ideas are being accepted wholesale by scientists, and it is impossible to
test or refute them because the primary data are simply not available and
the concept itself has yet to be published (look, for example, at the almost
universal acceptance the "lipless theropod" model of the Witmer lab, an idea
not yet, AFAIK, currently supported by publication of their data). If I
disagree with the [abstract] author's assertions, is it ethical for me to
then publish my response? No, because their conclusions are not published
(in the sense required by professional ethics), and therefore it is
incumbent upon me to wait for them to publish their work before responding.
So then, how then can the idea be tested? Hypotheses presented without
possibility of refutation are naturally untestable and unfalsifiable (if
only practically and not theoretically). Most scientists I know seem to
agree that untestable hypotheses are not scientific. Are abstracts then a
true scientific resource? Is citation of abstracts then a good thing?

    As I point out in my original post, I believe there are some sorts of
data for which citing an abstract constitutes very little problem, and may
reduce confusion in the literature (in defense of JVP, this is often the
case when abstracts are cited). Suppose the specimen cited above included a
complete, undistorted skull with a beautifully preserved, hollow crest
identical to that of Hypacrosaurus, and the locality from which it was
recovered were unequivocally Lancian, and the abstract said so in so many
words. The existence of Lancian lambeosaurines would then constitute more a
matter of description than interpretation. Citation of the abstract, rather
than pretending it doesn't exist, in the context of a paper on lambeosaurine
distribution might make that paper more useful decades down the road when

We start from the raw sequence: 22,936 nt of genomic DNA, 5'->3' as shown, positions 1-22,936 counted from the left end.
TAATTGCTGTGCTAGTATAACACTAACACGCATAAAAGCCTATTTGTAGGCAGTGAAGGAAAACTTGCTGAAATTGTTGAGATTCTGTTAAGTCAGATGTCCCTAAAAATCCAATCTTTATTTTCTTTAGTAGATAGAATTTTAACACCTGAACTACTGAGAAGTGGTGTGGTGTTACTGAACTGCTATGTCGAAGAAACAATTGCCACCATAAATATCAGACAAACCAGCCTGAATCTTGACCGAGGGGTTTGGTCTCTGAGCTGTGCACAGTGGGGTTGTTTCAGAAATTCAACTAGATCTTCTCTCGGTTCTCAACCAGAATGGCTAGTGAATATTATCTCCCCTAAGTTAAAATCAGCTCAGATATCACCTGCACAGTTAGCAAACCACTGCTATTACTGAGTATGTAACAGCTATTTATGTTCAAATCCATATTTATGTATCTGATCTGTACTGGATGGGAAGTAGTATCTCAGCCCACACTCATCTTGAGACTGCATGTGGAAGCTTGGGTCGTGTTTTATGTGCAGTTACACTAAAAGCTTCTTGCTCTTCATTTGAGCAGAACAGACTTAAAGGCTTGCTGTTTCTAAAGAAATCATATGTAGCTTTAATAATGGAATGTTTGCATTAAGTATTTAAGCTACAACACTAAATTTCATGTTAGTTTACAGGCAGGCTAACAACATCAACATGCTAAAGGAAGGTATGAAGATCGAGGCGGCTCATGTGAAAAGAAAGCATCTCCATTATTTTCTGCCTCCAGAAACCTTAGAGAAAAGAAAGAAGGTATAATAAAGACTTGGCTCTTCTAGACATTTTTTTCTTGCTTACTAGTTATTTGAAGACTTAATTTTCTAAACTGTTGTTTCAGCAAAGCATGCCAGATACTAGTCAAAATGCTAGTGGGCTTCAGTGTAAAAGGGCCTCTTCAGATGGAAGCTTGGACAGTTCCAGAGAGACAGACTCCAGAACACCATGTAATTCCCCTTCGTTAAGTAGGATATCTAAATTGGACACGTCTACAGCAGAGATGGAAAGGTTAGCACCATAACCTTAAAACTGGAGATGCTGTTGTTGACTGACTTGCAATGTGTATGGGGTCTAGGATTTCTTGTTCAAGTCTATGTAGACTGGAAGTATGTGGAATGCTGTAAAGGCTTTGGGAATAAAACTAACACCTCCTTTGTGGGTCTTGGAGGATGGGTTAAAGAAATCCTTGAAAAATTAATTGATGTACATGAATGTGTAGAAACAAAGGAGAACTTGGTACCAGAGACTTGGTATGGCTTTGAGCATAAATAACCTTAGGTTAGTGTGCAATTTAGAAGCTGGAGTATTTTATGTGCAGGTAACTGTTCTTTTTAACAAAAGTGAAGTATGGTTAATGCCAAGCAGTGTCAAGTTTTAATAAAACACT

everything has been published. On the other hand, if I present a grand new
scheme of caseid phylogeny in an abstract, listing just the tree topology
and few of the relevant characters, is it then appropriate to use my tree as
the framework for an functional analysis of pelvic myology in the group?
Naturally, there are shades of grey between these extremes, but I believe it
is simple enough to conclude that one should not rest a point of one's
argument entirely on an abstract.

> The specimen is actually too fragmentary, with key areas being less clear
than the abstract would have us believe.

    I must emphasize that I FIRMLY believe that there is NO deliberate
misrepresentation on the part of the authors. I have spoken to them at
length, and they appear to be committed to determining the best possible,
scientific referral for their specimen. They are also steadfast in their
commitment to perusing the data as far as it will go, rather than giving up
when others, perhaps accustomed to better material or who hold preconceived
notions about what they should be looking for, tell them to. They appear to
believe in good faith that their conclusion is the best.

    Again, I will try to withhold comment until they publish, rather than
trying to represent their data and risk setting up a straw-man or grossly
misrepresenting their arguments. Note that this is another issue with
abstracts: could these authors have successfully summarized all their